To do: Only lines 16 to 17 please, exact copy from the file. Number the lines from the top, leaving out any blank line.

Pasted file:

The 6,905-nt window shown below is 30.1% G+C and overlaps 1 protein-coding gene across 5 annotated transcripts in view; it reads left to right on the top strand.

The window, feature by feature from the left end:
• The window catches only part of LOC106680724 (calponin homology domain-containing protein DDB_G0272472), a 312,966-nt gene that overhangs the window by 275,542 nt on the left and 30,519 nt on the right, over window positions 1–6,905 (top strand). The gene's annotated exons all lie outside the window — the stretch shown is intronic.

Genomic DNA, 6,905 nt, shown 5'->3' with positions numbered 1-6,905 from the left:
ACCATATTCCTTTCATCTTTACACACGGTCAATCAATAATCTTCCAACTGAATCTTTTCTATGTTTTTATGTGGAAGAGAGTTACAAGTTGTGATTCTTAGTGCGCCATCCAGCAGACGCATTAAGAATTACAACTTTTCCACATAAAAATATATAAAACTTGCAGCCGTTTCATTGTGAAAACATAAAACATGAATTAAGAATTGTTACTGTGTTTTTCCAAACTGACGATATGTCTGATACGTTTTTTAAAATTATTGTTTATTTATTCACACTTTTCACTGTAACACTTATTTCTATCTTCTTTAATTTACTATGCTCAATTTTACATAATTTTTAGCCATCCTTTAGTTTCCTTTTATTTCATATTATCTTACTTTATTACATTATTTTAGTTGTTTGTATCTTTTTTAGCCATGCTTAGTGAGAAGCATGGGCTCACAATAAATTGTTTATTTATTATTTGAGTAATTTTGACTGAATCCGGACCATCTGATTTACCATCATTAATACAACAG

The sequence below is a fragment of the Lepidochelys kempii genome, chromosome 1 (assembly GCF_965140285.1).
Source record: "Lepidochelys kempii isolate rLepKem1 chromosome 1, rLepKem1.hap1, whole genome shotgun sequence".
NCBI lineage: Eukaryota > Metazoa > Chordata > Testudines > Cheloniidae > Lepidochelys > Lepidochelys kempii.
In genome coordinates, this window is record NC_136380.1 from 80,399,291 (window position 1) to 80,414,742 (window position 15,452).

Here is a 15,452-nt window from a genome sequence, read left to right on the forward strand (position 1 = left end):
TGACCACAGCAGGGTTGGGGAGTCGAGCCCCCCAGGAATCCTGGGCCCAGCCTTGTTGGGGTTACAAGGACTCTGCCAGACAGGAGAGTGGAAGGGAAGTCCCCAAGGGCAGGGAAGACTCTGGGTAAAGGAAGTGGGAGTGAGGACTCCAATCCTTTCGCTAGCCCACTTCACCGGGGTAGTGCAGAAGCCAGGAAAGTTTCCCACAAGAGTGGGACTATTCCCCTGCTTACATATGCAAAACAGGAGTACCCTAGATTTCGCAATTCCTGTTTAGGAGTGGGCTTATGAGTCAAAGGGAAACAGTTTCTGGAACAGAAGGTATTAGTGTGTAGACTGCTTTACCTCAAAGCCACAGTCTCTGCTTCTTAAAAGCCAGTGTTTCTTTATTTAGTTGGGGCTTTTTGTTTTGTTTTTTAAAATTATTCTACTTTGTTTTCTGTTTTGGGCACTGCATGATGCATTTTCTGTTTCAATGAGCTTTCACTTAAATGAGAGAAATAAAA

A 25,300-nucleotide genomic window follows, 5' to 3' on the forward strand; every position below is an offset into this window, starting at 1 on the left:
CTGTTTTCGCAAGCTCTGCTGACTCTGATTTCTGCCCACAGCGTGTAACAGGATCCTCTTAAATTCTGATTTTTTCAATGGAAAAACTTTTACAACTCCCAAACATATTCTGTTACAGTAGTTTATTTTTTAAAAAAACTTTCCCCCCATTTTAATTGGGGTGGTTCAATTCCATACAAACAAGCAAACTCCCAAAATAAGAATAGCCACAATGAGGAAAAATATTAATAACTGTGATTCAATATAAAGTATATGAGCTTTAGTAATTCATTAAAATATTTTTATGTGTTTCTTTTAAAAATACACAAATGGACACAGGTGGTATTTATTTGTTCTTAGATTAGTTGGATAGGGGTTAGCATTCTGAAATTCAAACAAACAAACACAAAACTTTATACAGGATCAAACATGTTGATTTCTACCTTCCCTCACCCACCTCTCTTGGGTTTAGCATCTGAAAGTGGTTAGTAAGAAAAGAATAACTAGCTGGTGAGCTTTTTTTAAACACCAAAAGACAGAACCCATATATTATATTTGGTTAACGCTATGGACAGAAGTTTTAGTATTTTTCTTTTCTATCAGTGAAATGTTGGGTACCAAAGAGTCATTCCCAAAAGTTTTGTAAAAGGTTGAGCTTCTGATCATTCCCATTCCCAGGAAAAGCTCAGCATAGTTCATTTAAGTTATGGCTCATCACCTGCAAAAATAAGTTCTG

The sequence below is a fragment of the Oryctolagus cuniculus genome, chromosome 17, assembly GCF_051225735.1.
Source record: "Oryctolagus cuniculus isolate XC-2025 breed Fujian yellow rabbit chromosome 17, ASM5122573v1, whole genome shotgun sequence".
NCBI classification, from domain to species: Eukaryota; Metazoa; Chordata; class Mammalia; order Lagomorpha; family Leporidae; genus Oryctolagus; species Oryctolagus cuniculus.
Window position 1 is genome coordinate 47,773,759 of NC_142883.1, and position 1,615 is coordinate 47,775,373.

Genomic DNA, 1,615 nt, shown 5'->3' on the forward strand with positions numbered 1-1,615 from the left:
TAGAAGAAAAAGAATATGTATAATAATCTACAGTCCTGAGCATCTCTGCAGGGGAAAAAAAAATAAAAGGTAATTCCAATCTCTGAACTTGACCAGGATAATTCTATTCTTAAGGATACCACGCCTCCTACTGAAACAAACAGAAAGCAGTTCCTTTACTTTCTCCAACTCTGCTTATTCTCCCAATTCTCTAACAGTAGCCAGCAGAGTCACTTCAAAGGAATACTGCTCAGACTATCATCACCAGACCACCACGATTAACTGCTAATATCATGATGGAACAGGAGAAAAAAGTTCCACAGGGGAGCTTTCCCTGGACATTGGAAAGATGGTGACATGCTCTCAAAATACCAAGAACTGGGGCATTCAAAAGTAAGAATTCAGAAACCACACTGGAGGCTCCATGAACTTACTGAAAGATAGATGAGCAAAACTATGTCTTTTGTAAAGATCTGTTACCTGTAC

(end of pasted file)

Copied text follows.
NCBI classification, from domain to species: Eukaryota; Metazoa; Chordata; class Mammalia; order Lagomorpha; family Leporidae; genus Oryctolagus; species Oryctolagus cuniculus.
Window position 1 is genome coordinate 47,773,759 of NC_142883.1, and position 1,615 is coordinate 47,775,373.